You might think ‘Okay, so that’s a problem for a dreamer but at least their dream is a useful benchmark for other players when it’s their turn’. But no – each player gets a new role dealt out every round and therefore every new dream is equally as baffling.
Good clue-giving can help alleviate this, but the random allocation of roles and the slant these are given in the deck mean that sometimes sheer force of numbers will be what drives the dreamer. In a six player game there will be three fairies, two bogeymen and a sandman in the deck. It’s possible to play a game then with two fairies, two bogeyman and a sandman in play and the dreamer has almost no hope of success there. Even if the fairies and bogeymen take two completely different directions with a card, neither has a force of authority. The sandman is too erratic to be an obvious anchor point in the dreamer’s reasoning. Cunning bogeymen will be more subtle about it too. They’ll aim to be latching on to the fairy definitions with the intent giving them a bit of malicious top-spin. The word might be ‘lamp’. ‘Light’, says a fairy, ‘Bedside’, says the other fairy. ‘Wax’, says the bogeyman. ‘Flickering’, says the other bogeyman. ‘Candle’, says the dreamer. There’s just no way to know what to trust and not long enough to work it out. It’s like a light bondage version of a Rorschach test except you never find out if it really is showing two bears high-fiving.
Okay, so it’s not a game where skill is well emphasized. The real question though is ‘Despite that, is the game fun?’
Alas, not really.
When I Dream is… interesting. It’s unusual. The pantomime of slipping on that sleep-mask is a little odd and transgressive. It’s an act of assuming vulnerability and that’s a seductive element of what it brings to the act of play.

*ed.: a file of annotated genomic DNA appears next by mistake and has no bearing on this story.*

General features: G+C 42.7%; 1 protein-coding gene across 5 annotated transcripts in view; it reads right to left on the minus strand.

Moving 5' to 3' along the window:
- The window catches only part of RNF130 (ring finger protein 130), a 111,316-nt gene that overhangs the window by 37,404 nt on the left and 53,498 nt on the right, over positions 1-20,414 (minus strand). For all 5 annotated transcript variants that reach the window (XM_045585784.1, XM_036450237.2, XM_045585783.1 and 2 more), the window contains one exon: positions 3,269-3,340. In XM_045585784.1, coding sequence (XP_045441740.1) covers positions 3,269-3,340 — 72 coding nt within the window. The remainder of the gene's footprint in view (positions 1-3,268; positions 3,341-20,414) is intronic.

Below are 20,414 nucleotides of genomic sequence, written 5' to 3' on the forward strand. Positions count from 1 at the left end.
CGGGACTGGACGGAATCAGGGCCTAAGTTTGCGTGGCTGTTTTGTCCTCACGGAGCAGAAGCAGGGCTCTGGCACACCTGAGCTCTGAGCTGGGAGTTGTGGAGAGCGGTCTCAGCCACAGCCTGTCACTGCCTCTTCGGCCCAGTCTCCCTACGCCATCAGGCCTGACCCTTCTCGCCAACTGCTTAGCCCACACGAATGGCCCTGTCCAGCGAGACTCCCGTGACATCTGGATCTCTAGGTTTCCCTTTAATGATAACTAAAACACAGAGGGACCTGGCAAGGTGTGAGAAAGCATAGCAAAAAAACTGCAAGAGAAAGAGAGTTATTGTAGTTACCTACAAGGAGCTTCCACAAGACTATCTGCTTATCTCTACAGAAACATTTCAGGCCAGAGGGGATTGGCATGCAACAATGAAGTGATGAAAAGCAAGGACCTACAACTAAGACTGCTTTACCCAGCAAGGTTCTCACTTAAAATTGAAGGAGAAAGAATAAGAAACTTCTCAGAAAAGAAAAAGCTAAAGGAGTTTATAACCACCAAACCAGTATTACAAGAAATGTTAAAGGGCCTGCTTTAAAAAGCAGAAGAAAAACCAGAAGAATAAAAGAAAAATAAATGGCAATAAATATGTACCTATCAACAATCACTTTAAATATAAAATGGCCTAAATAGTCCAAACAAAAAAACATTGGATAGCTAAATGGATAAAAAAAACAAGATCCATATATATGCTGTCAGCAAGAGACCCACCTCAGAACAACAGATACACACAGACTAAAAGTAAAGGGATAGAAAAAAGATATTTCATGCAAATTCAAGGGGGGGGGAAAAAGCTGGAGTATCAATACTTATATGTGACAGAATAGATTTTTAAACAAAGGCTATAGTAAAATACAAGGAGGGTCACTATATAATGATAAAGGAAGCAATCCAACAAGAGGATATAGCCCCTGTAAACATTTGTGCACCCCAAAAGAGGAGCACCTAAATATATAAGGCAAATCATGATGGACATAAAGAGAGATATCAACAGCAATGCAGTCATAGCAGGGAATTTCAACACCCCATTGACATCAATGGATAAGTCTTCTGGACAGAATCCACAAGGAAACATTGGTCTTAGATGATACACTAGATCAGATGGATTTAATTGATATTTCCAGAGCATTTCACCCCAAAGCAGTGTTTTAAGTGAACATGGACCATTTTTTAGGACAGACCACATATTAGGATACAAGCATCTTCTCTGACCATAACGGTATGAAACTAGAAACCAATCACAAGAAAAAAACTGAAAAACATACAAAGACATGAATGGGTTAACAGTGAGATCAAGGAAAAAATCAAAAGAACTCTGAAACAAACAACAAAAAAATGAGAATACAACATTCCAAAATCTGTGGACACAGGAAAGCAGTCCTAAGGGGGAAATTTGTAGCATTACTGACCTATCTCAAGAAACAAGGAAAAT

The originality of a gameplay mechanism is in many ways a kind of currency of innovation. When you spend it in a game, you lose its value. The next game that comes with an eye-mask is always going to be compared to When I Dream, at least until our collective memory fades. There may have been games with eye-masks before this but I’m working on the assumption most of them were sold in discreet unmarked packages by Ann Summers. That eye-mask then is, at least to the best of my recollection, meaningfully innovative. It’s a shame that such an original idea was attached to a game that absolutely does not give it room to shine.
Even ‘ludonarratively’ (urgh) the game is a weird mess. The dreamer can’t see the dreams. All this fantastical imagery and weirdly disjointed symbolism is never something the dreamer experiences. Instead all you get are the ranted cryptic crossword clues that are inspired by the imagery other people get to see. The pace of play is so rapid that you never really get to appreciate the cards. You’re too busy trying to work out something to say – if you don’t give a clue in five seconds play passes on to the next person. So much love and attention here has been lavished onto entirely the wrong things.
The thing about games like Dixit and Mysterium is that you get to become familiar with the art in ways that are aesthetically and mechanically satisfying. You get to consider them in terms of colour balance, of symbolism, of metaphor and of implication. You get to take the evocative art and convert it into meaning through a translation idiom of your own design. Here the art isn’t necessary in the slightest – as wonderful as it is, it’s just flavour. Some fantastic work is wasted on the fringes of a game that should be positively reveling in the resource it has.
And it’s here that I think I find my largest disappointment in the structure of When I Dream. This is a great premise backed up with a great production, but it never rises to be what it could. There’s little room for player creativity in here. Little reason to engage with the fantastical imagery. A game about deceit and dreaming should be filled to the brim with collaborative confabulation and there’s absolutely no room for it here. There’s nothing you can do with the images and imagery. Dixit gives you room to be poetic. Mysterium lends itself to menace. When I Dream is a game about the utilitarian listing of perfunctory synonyms. It’s not something I can particularly recommend your way when there are games that are so much better at dealing with whimsey and dreamlike fantasy.